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Vetiver and I have finally decided to get engaged so that we are retrofitting our family home together. Over the past two years we have grown closer to one another so that a day seldom goes by when we aren't interacting with one another... in an horticultural sense of course.
I've come to know Vetiver's ways and have learnt to appreciate the plant even more. In that embrace I can imagine the grass' potential.
At present I have three projects in mind:

  • Redesigning my kitchen garden around Vetiver hedges.
  • Keenly adding Vetiver to the school garden both as a model for its utility and as a source of mulch. Also I'm using Vetiver to create a maze for the children.
  • Exploring the possibility to bio-enegineer with Vetiver to protect the coast here against storm tide in a partnership between the community and a local Vetiver consultancy.

A good example of what I have in mind

Example of Vetiver hedges from Thailand.

So we're serious. An 'item'. Vetiver Dave.
For now,inasmuch as the weather allows me, I'm laying out a section of my own veg garden by planting out a succession of Vetiver hedges to delineate a series of parallel plots.
These are approximately 1.7 metres wide and maybe 3 metres long. Since Vetiver grows to around 1.5-1.7 metres in a season, I'm trying to harvest shade as well as on-hand mulch.
And when you cut Vetiver for mulch you increase the amount of sun the bed receives.
So I'm exploring a seasonal axis.
There's also some useful research about Vetiver as a localised biotic pump. This aspect suggests to me that I don't want to make the beds too wide.
Thus my obsession with size.
But should I run them east/west or north/south...? As a pragmatist I reckon I can do both -- and for now run the plots east/west in the section I'm retrofitting -- and next time lay the beds north/south if i so decide.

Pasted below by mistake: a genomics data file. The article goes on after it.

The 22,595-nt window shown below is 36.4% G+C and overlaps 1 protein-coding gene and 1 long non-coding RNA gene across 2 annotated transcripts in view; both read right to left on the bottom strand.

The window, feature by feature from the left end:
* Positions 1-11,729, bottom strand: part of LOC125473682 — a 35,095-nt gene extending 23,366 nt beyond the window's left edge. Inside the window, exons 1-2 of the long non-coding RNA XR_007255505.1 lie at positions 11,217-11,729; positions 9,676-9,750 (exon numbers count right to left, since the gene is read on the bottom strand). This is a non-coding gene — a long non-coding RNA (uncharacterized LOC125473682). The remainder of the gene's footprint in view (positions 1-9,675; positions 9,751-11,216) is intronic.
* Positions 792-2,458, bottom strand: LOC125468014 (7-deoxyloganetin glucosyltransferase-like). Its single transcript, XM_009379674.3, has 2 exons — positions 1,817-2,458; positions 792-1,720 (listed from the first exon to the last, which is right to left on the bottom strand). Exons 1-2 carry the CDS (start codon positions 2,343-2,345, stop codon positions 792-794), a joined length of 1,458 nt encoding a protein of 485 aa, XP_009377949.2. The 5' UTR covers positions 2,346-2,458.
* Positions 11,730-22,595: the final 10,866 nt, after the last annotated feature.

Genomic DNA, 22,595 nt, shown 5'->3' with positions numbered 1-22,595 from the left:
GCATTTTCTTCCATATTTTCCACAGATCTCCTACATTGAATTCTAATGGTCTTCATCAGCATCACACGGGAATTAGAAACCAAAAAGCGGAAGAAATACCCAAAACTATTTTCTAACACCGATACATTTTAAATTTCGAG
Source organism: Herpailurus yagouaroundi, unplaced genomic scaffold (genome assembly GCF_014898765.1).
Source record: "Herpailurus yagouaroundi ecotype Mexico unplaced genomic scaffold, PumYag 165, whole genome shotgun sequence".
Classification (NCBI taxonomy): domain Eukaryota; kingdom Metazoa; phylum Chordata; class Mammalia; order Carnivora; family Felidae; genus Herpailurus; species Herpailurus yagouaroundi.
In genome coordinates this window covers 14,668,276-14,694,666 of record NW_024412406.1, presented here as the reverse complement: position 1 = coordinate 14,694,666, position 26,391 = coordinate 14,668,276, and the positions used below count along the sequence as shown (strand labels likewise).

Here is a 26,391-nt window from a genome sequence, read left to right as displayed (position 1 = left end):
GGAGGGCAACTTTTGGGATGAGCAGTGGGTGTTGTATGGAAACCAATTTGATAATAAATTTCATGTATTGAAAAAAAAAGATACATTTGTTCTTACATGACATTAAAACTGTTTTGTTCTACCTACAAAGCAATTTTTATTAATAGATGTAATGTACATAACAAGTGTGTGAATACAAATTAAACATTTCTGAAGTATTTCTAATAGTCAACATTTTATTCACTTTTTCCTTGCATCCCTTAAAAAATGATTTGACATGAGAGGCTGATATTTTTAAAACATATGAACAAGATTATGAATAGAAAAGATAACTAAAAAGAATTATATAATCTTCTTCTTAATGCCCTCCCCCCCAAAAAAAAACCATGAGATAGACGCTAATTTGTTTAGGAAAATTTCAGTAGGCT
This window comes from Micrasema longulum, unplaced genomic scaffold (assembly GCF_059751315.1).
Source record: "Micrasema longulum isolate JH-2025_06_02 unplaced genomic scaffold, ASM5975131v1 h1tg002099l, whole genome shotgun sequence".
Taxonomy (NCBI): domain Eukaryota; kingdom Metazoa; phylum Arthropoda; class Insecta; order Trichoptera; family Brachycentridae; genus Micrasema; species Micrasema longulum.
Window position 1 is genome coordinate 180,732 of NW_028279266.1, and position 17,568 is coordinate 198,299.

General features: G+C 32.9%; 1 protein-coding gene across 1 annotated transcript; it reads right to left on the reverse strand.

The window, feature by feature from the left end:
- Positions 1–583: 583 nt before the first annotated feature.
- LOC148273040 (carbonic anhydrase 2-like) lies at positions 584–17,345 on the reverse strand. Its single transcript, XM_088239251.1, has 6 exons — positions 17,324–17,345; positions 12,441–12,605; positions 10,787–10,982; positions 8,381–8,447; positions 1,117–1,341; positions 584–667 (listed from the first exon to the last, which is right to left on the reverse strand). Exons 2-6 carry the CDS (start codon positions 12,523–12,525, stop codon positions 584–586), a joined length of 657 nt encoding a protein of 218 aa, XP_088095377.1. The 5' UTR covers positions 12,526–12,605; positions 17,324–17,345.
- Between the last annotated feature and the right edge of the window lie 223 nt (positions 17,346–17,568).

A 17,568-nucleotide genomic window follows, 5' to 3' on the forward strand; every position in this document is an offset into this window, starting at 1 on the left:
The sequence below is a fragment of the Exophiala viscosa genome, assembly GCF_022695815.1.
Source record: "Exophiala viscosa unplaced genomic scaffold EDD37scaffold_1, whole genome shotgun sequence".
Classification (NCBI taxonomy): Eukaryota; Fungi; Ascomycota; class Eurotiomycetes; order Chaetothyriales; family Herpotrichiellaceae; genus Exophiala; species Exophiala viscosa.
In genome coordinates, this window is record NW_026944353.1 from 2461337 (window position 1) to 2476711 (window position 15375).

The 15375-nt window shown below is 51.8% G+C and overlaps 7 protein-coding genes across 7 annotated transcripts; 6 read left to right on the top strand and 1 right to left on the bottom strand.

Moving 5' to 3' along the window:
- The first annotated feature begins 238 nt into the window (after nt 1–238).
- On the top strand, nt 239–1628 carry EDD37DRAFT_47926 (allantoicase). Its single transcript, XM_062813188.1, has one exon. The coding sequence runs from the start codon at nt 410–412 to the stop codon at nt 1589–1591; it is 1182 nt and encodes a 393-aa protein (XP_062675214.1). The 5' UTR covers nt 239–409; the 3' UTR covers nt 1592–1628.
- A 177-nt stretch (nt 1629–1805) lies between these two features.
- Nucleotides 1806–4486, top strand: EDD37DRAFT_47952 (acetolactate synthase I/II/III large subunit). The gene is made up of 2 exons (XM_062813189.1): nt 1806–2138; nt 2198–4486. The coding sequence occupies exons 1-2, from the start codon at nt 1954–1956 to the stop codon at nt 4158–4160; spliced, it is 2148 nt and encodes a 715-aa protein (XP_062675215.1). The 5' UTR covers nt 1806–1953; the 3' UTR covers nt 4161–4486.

One thing I discovered while redesigning this section of garden is that you really do need Vetiver hedges --closely planted and dense -- to sustain your mulch needs.(*) The logic of growing Vetiver as plot borders is superb. Talk about cut and drop!

What I'm also interested in the V's root depth as the leaves are just the tip of the botanical  iceberg.Maybe 2 metres straight down -- so that, in my mind's eye, I see the section of soil bordered by Vetiver hedges as a 'raised' bed engineered by V's roots -- just as the stems themselves hold the bed in place above  ground. While the roots go straight down,sucking up desirables, the height of the plant above is easily adjusted by cutting it. Meanwhile  the plant sponsors some keen push/pull microbial and insect happenings.

Today, ever clump I uprooted for division was alive with active earth worms entwined among the roots.

Talk about Win/Win!

No wonder we're so much in love.... in an horticultural sense of course. 

Anyone seeking 'background' should peruse my earlier post and its extensive discussion:

Vetiver Ventures (Part 1)

Note: